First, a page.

The Department of Environment decided in 1997 to review the permit sytem for the handling of South Australian native fauna. This letter was sent to various parties when BCCS became increasingly concerned about the path the review was following.

Hon. John Olsen MP
Premier of South Australia
Monday, 4 June 2001

Dear Premier Olsen,

The BCCS background concerning the changes to the Fauna Permit System

The Bird Care and Conservation Society of SA Inc. received word that the Fauna Permit System was to be reviewed in late 1997 and that this may affect our rehabilitation and release programs. We consequently wrote to the then minister Dorothy Kotz who asserted to us that we would be consulted. We had a meeting at DEH with Frank Dal Piva and Peter Alexander to advise them of our rehabilitation policies and were told, “that they could see no problem with them”.

Dr. Trudy Siedal and I also had a meeting at DEH with Dr. Deb Kelly and Hannah Dridan. We were told that the review would make less paper work for our members and that we would not have to apply for Rescue Permits until the rescued bird was deemed non-releasable.

In January 1999 and 2000, Hannah Dridan repeated to our members at general meetings of BCCS held at the Conservation Council, 120 Wakefield Street Adelaide that we would not have to apply for a Rescue Permit until it was decided whether the bird would not release.

This assurance that we need not apply for rescue permits until the bird was deemed non-releasable was denied in 2001.

Margaret Fuller and I met with David Barrington to discuss this issue. He seemed to be very sympathetic to our concerns and appeared disturbed by our reporting of the problems we were having. Margaret Fuller has supplied the “The Chair” of the Captive Fauna Consultative Committee with what we believe we need for BCCS to operate under the present and changed permit system please see below.

  1. Permission to hold birds without a rescue permit until the bird is deemed non-releasable as notified initially by DEH when the permit system was changed.


  2. Permission granted on Rescue Permit to release bird when it meets the criteria on BCCS Fact Sheet “Management and Release of Wild Birds”

  3. Permission to transfer bird on Rescued Permit to other BCCS members with written notification to NPWS within 2 weeks.


  4. When a bird is assessed as non-releasable and is suitable for captivity the Rescue Permit should be obtained by the person entrusted with its permanent care.

  5. Clarification of conflicting advice and rules.

We are confused by the ever changing and increasingly unreasonable rules that were designed for individual members of the public not for a society such as ours who care for hundreds of birds.

We are concerned that the majority of members of that committee have little or no experience in the rehabilitation of wild birds. The BCCS has had over twenty-two years of experience. Our policies have been formulated from the data collected from our banding of rehabilitated birds. This is an excellent and an honest way of monitoring the success or otherwise of our programs.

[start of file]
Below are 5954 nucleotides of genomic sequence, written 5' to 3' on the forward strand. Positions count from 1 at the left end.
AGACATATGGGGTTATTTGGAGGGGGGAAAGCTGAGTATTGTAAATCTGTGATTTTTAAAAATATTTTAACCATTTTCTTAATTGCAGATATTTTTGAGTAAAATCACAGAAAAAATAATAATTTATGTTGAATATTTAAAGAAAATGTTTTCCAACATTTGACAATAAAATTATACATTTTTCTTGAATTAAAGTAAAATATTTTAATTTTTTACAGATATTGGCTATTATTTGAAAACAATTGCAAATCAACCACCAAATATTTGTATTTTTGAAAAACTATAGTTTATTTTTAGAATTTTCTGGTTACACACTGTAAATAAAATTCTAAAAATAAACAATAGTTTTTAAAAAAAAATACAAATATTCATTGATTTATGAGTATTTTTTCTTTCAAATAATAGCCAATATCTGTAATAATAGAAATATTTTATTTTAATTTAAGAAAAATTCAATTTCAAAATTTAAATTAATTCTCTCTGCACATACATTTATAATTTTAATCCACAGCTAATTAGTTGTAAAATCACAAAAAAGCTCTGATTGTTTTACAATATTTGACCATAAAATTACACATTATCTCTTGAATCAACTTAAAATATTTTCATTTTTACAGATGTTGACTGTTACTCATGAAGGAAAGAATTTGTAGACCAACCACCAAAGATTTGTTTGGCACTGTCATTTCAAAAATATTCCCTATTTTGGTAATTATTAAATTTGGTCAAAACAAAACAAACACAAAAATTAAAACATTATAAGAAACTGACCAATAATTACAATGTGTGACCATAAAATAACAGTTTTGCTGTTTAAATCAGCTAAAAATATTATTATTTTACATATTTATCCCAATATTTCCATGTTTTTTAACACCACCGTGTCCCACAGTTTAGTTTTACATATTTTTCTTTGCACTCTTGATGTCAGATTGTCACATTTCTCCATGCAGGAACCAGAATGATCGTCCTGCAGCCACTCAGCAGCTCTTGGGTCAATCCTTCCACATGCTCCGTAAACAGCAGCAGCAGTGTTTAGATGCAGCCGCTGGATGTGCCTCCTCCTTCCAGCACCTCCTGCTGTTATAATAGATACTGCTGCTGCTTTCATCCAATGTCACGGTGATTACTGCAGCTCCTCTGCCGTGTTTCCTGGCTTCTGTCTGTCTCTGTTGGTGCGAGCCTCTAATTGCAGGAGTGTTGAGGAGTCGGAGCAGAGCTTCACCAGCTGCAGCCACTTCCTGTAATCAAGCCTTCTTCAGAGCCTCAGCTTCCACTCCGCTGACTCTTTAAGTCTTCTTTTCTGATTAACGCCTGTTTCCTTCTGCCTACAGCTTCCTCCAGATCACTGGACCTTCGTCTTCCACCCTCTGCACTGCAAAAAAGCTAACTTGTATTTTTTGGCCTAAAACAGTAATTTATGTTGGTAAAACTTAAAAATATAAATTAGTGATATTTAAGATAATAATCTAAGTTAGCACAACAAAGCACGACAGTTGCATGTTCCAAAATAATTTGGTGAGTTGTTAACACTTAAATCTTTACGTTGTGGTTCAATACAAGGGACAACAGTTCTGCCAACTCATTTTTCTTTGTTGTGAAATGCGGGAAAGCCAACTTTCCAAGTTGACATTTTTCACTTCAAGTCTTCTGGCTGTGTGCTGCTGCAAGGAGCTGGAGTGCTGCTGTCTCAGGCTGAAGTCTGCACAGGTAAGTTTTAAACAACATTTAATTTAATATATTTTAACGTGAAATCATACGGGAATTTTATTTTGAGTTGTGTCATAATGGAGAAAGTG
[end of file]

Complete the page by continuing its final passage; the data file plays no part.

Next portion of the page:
Over the years the species we have banded and released number 3 species from the unprotected list, 13 from the exempt, 13 from the basic and 55 from the specialist category.

We have no control over which species of birds or how many may need our care.

When members of the public bring orphaned, sick or injured birds to us, it is with the expectation that it will be “returned to the wild”. They would be dismayed to be told we had to destroy young healthy or adult birds because we are not allowed to release them and cannot place them in good homes. Many adult wild birds do not make happy captives.

We could not expect our members to become a euthanasia service for the government and its agents.

Through the media, we would be forced to notify the public that we are no longer able to assist them. This would we believe be a public relations disaster for the DEH.

Our members do not profit by their voluntary commitment of time, expense and disruption to the daily lives of themselves and their families.

We understand that there is a great deal of contention between some rescue groups regarding the release of hand-reared possums and kangaroos. Because our society cares only for birds, we can only offer opinions about birds. The rehabilitation of a Willie-wagtail cannot be compared to that of a Red Kangaroo or Bearded Dragon consequently we believe it would be very sensible for DEH to have different requirements in the regulations for reptiles, mammals (including marsupials) and birds.

The Departments new demands will not permit us to continue to provide the compassionate service the public have grown to expect of us since the creation of our society. Sadly in this International Year of Volunteers we are forced to predict that should DEH insist on these unreasonable demands our society may be forced to fold.

If the intention of the Minister and his department is to force the closure of our society, they may achieve their aim.

Our final observation is that the DEH seems to believe that birds in care for more than two weeks may die if released so they wish us to kill them instead.


Yours sincerely,

Sharon K. Blair
Bird Care and Conservation Society of SA Inc.


Cc John Hill MP
Hon Bob Such
Nick Xenophon M.L.C
Mike Elliot Leader of the Democrats
Mike Wran Leader of the Opposition
Colin McKechnie Chair Captive Fauna Consultative Committee Iain Evans .Minister of Environment and Heritage


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